There are also cases where the writing system matches (and is pictographic) but the spoken languages are completely unrelated. For example, my friend who is fluent in Chinese can read Japanese signs and newspapers well enough to get the gist, but has no idea how the words are pronounced and cannot speak or understand Japanese at all.

I know Japanese, so I can understand some signs in Chinese, but that does not mean I am reading Chinese. It can be very misleading since Japanese uses character definitions from ancient Chinese (or definitions that don't show up in Chinese at all), and they don't always mean the same thing in modern Chinese. Your friend definitely cannot read newspapers well enough to get the gist, because all the grammatical parts of a sentence (and many nouns) are written phonetically, so he/she is missing the biggest chunks of meaning. That simply doesn't count as being able to read Japanese, so it's not an example of someone who can read a language while having zero oral comprehension.


Mandarin and Cantonese as an example of two languages that share the same written language, but the speakers can't talk to and understand each other. Apparently in China it's not uncommon for people who don't share a spoken language to communicate in written Chinese.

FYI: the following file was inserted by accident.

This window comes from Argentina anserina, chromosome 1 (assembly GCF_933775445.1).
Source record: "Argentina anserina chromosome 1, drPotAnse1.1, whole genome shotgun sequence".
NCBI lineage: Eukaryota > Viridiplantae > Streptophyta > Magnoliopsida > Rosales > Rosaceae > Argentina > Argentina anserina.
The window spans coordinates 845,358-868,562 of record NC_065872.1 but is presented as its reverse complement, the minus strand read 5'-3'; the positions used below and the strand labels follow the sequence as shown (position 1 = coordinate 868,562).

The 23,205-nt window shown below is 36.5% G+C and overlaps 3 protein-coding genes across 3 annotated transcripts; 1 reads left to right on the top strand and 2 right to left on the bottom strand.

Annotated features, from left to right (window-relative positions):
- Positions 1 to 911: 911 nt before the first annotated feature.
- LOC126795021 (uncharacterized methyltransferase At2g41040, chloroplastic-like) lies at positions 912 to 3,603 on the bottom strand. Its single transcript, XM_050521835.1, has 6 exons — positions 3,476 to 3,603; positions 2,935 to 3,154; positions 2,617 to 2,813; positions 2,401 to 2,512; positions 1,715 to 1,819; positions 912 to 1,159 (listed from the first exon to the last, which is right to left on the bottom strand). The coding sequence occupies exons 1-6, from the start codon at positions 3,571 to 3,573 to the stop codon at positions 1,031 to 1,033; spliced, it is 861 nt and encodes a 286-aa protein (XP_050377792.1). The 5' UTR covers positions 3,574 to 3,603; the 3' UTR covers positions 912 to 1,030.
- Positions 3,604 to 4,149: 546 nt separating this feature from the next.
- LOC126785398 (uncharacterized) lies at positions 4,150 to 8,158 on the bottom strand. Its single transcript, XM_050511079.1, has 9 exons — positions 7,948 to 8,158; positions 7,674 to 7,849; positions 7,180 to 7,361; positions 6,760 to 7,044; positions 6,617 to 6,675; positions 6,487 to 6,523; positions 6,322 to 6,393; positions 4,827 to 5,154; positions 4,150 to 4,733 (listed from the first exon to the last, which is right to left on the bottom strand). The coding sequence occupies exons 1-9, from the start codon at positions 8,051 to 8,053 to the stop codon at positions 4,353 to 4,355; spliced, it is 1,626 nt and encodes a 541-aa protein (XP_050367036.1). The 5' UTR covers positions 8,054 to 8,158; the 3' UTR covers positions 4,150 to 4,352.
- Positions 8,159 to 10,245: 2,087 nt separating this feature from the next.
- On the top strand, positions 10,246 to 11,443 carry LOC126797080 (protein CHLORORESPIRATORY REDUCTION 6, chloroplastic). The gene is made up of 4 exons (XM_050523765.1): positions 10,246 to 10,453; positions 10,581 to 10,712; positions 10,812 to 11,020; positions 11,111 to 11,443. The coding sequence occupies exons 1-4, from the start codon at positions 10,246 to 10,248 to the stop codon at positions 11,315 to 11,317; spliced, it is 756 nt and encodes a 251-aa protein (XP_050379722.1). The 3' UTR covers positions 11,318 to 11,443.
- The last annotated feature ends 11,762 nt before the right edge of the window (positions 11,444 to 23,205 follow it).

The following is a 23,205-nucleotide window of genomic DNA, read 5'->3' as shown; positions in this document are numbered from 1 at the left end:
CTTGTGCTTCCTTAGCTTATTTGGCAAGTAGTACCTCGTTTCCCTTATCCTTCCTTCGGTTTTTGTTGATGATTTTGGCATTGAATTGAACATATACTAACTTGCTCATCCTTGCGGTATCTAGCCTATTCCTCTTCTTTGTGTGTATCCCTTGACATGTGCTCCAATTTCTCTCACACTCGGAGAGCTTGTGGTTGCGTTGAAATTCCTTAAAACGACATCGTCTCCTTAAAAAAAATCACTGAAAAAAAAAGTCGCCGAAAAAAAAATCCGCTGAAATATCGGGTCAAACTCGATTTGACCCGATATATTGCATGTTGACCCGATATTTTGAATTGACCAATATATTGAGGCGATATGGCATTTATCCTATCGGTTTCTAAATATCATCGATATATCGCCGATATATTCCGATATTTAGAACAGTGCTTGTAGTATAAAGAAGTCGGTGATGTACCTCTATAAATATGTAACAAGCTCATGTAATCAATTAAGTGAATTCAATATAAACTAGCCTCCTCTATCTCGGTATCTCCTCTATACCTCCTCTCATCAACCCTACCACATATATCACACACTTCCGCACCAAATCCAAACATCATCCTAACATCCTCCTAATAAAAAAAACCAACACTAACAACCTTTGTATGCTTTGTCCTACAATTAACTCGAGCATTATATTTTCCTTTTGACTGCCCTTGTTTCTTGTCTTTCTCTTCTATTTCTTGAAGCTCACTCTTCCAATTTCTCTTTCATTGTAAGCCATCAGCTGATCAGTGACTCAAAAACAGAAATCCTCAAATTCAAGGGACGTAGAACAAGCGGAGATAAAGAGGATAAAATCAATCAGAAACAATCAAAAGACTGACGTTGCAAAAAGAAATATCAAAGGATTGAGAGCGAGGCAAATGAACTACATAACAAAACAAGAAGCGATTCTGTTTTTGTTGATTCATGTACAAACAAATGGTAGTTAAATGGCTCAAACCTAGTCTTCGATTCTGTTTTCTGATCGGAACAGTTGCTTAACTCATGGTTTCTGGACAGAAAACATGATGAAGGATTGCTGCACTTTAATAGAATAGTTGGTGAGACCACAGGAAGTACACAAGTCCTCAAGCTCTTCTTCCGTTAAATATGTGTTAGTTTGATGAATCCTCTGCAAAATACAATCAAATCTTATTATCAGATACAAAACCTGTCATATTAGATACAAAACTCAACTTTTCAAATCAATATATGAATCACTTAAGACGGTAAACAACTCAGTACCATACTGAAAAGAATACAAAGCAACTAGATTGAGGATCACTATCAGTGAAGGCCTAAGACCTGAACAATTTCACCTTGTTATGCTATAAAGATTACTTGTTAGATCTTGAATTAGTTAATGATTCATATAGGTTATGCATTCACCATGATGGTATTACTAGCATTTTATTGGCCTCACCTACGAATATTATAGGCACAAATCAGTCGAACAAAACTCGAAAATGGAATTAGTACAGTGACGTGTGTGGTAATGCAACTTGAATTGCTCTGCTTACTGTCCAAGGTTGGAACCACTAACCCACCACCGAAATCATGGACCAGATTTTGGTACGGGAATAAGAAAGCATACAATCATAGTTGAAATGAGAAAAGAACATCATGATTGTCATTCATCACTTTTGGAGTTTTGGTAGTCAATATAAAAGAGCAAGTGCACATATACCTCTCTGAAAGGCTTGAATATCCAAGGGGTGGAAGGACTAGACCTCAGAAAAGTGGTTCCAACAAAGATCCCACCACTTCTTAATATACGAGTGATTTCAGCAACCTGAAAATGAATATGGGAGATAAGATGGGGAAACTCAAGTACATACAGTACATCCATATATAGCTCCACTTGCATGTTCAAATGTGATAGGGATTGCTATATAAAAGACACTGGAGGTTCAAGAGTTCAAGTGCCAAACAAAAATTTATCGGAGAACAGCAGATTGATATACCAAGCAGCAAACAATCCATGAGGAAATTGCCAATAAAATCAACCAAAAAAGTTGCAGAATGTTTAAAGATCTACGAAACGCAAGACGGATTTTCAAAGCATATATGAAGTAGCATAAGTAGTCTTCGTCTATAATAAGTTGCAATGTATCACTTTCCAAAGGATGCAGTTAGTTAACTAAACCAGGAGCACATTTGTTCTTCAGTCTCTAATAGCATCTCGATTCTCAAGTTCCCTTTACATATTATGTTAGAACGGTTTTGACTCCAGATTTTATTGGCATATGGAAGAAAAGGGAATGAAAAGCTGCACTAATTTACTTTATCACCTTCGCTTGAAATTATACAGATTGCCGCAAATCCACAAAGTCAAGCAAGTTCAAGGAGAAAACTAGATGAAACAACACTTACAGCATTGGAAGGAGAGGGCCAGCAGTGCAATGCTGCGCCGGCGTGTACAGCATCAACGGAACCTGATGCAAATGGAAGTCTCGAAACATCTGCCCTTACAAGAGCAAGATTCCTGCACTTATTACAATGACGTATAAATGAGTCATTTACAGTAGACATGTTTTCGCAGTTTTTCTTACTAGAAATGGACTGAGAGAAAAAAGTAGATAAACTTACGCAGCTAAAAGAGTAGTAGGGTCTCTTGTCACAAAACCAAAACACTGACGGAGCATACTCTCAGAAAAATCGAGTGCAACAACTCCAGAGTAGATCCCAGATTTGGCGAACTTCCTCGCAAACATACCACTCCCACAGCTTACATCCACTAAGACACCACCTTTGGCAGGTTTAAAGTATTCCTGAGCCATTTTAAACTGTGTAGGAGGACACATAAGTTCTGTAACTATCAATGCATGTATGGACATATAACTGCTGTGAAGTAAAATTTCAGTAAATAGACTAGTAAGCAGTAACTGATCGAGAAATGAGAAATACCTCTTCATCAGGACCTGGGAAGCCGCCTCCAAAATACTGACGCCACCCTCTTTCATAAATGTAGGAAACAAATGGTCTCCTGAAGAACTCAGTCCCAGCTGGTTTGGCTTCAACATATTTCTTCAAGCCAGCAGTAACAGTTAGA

Speakers of minority languages in China do not communicate through a shared written language; they communicate through a shared written AND spoken language: Mandarin. Mandarin and Cantonese are not written the same, and neither are other Chinese languages. Cantonese speakers and speakers of other languages learn to write in Mandarin because it's the official language, and in doing so they have to learn it phonetically as well, since they use Mandarin pinyin to type. Some people are trying to expand the usage of written Cantonese.


(And China is why this question came up. I am trying to succinctly describe the experience of being unable to communicate with anyone around me in their native language.)


Are you saying that you can read Chinese, but you can't understand it at all when spoken? That would mean you know the English definitions for some Chinese characters, but you aren't reading in a way that native speakers would recognize as reading.


And yeah, nobody is going to understand whatever word you come up with. Just say, "I don't speak ____, but I can read it."
posted by lali at 9:38 AM on January 17, 2012


I would say unproficient.
posted by threeants at 7:06 PM on January 17, 2012


> I would say unproficient.

That does not mean "I can't speak [Chinese]," that means "I'm not proficient [at Chinese]," which is utterly different.
posted by languagehat at 7:20 AM on January 18, 2012


« Older What should I do with 4 days in Israel?   |   How to become a mechanic? With SA? Newer »
This thread is closed to new comments.